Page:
Anchor texts in the majority of chapters/units and across the year-long curriculum are of high quality, consider a range of student interests, and are well-crafted and content rich, engaging students at their grade level. Examples include, but are not limited to, the following:

  • In Unit 1, Choices, Fiction Connections, the anchor text is “The Mask of the Red Death” by Edgar Allan Poe. Students learn how an author creates tension and fear using detailed description 

  • In Unit 2, Things That Divide and Things That Unite, Nonfiction Connections, students read an excerpt from Desert Exile: The Uprooting of a Japanese American Family, an autobiography by Yoshiko Uchida, as a guided reading selection. Students learn about the executive order which put Japanese-Americans in internment camps. The autobiography gives students a first person view of having one’s life uprooted due to causes beyond their control. Students also read “Keep Memory Alive” by Elie Wiesel in order to learn more about the Holocaust.

  • In Unit 3, Realizations, Poetry Connections, students read the anchor text, “Shall I compare thee to a summer’s day?,” a sonnet by William Shakespeare. This timeless work features rich language and contains enduring themes. 

  • In Unit 5, What Makes Us Human, Folk Literature Connections, students read an excerpt from Sundiata: An Epic of Old Mali by D.T. Niane. This anchor text is paired with an excerpt from The Once and Future King by T.H. White. Both texts show a range of student interests and contain universal themes and subject matter. To further their understanding, students also read a magazine article titled “Lord of the Rings: Inspired by an Ancient Epic” by Brian Handwerk.

Indicator 1b

Materials reflect the distribution of text types and genres required by the standards at each grade level.

Narrative Evidence Only
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Indicator Rating Details

The materials reviewed for Grade 10 do not reflect the distribution of text types and genres required by the standards at each grade level. 

Although materials contain a variety of text types, materials do not reflect an appropriate balance of informational and literary texts. Units focus on a specific genre and include supporting text connection pieces paired with anchor and core texts. Grade 10 contains one nonfiction unit. Of the 133 core and supporting texts students read during the year, 39 of the selections are informational, resulting in a 29/71 balance of informational and literary texts. 

Materials reflect the distribution of text types and genres required by the grade level standards but do not reflect a 70/30 balance of informational and literary texts. Examples include, but are not limited to, the following:

  • In Unit 1, Choices, Fiction Connections, students read the short story, “Through the Tunnel” by Doris Lessing, which is paired with the science text,“The Act of Breathing” and the poem, “Death of a Young Son by Drowning” by Margaret Atwood. Students read a total of 26 core and supporting texts, all of which are literary selections with the exception of three Informational Text Connection selections, resulting in a 12/88 balance of informational and literary texts.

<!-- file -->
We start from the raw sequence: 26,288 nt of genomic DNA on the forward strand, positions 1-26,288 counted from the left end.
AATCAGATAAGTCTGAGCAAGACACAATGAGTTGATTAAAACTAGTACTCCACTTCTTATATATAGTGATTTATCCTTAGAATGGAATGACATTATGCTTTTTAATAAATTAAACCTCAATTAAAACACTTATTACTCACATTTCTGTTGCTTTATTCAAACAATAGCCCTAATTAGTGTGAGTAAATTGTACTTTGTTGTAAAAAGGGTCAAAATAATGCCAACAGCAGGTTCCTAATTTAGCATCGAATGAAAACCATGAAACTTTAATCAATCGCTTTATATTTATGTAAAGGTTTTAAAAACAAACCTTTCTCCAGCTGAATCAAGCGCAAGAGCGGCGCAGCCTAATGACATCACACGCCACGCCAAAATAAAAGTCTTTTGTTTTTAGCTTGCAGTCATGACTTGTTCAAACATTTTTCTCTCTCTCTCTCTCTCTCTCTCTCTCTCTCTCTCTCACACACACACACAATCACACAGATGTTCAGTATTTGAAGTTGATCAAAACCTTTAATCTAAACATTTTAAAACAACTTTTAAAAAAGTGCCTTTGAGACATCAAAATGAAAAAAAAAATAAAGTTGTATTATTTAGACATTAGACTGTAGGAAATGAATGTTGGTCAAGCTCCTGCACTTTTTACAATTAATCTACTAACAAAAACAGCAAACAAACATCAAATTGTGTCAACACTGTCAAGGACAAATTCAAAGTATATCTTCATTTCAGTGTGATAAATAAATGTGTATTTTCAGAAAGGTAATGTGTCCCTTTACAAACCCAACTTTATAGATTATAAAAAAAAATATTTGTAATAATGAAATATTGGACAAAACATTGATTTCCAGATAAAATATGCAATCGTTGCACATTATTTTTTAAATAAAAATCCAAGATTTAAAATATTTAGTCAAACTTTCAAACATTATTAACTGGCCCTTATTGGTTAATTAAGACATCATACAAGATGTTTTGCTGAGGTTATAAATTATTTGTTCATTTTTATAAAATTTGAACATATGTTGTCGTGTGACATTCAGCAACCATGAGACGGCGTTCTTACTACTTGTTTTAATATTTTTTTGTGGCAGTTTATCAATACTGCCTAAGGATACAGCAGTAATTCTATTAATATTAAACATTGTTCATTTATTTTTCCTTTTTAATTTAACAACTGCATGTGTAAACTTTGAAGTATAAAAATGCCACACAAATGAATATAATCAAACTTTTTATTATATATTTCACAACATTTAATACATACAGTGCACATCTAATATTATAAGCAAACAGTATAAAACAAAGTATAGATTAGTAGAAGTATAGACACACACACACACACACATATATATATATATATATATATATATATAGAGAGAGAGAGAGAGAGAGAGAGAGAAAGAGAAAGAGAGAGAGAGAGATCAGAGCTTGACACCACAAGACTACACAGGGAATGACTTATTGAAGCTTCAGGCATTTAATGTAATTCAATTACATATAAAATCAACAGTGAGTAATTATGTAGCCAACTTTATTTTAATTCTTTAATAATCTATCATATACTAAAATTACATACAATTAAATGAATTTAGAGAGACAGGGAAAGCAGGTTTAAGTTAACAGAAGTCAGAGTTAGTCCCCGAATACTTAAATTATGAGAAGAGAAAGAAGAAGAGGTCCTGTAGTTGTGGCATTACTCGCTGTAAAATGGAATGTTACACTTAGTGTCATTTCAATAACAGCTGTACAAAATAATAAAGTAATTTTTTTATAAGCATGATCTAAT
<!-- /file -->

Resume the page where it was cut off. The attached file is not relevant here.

• In Unit 2, Things that Divide and Things that Unite, Nonfiction Connections,  students read an excerpt from The Uprooting of a Japanese-American Family, an autobiography by Yoshiko Uchida. Students read a total of 24 core and supporting  texts, 20 of which are informational selections, resulting in an 83/17 balance of informational and literary texts.

  • In Unit 3, Realizations, Poetry Connections, students read the interview, “Elizabeth Farnsworth Talks to BIlly Collins,” by Elizabeth Farnsworth. Students read a total of 30 core and supporting texts, all of which are literary selections with the exception of four Informational Text Connection selections, resulting in a 13/87 balance of informational and literary texts.

  • In Unit 4, Between Friends, Drama Connections, students read The Tragedy of Julius Caesar, a play by William Shakespeare. Students read a total of 11 core and supporting texts, all of which are literary selections with the exception of four Informational Text Connection selections, resulting in a 36/64 balance of informational and literary texts. 

  • In Unit 5, What Makes Us Human, Folk Literature Connections, students read the myth “Orpheus” by Robert Graves. Students read a total of 20 core and supporting texts, all of which are literary selections with the exception of two Informational Text Connection selections, resulting in a 10/90 balance of informational and literary texts.

Indicator 1c

Core/Anchor texts have the appropriate level of complexity for the grade according to documented quantitative analysis, qualitative analysis, and relationship to their associated student task. Documentation should also include rationale for educational purpose and placement in the grade level.

2/4
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-
Indicator Rating Details

The materials reviewed for Grade 10 partially meet the criteria for Indicator 1c.